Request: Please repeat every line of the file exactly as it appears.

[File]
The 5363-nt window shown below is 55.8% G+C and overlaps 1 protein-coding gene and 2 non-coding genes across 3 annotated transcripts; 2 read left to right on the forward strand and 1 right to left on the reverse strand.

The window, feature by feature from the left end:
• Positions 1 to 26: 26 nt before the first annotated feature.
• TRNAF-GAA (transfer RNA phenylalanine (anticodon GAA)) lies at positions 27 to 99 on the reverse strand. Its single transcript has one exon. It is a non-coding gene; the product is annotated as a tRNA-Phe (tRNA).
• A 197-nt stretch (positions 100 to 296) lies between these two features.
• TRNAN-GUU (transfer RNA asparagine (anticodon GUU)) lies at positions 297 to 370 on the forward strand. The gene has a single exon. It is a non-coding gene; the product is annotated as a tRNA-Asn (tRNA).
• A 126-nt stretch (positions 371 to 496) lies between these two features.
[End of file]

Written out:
The 5363-nt window shown below is 55.8% G+C and overlaps 1 protein-coding gene and 2 non-coding genes across 3 annotated transcripts; 2 read left to right on the forward strand and 1 right to left on the reverse strand.

The window, feature by feature from the left end:
• Positions 1 to 26: 26 nt before the first annotated feature.
• TRNAF-GAA (transfer RNA phenylalanine (anticodon GAA)) lies at positions 27 to 99 on the reverse strand. Its single transcript has one exon. It is a non-coding gene; the product is annotated as a tRNA-Phe (tRNA).
• A 197-nt stretch (positions 100 to 296) lies between these two features.
• TRNAN-GUU (transfer RNA asparagine (anticodon GUU)) lies at positions 297 to 370 on the forward strand. The gene has a single exon. It is a non-coding gene; the product is annotated as a tRNA-Asn (tRNA).
• A 126-nt stretch (positions 371 to 496) lies between these two features.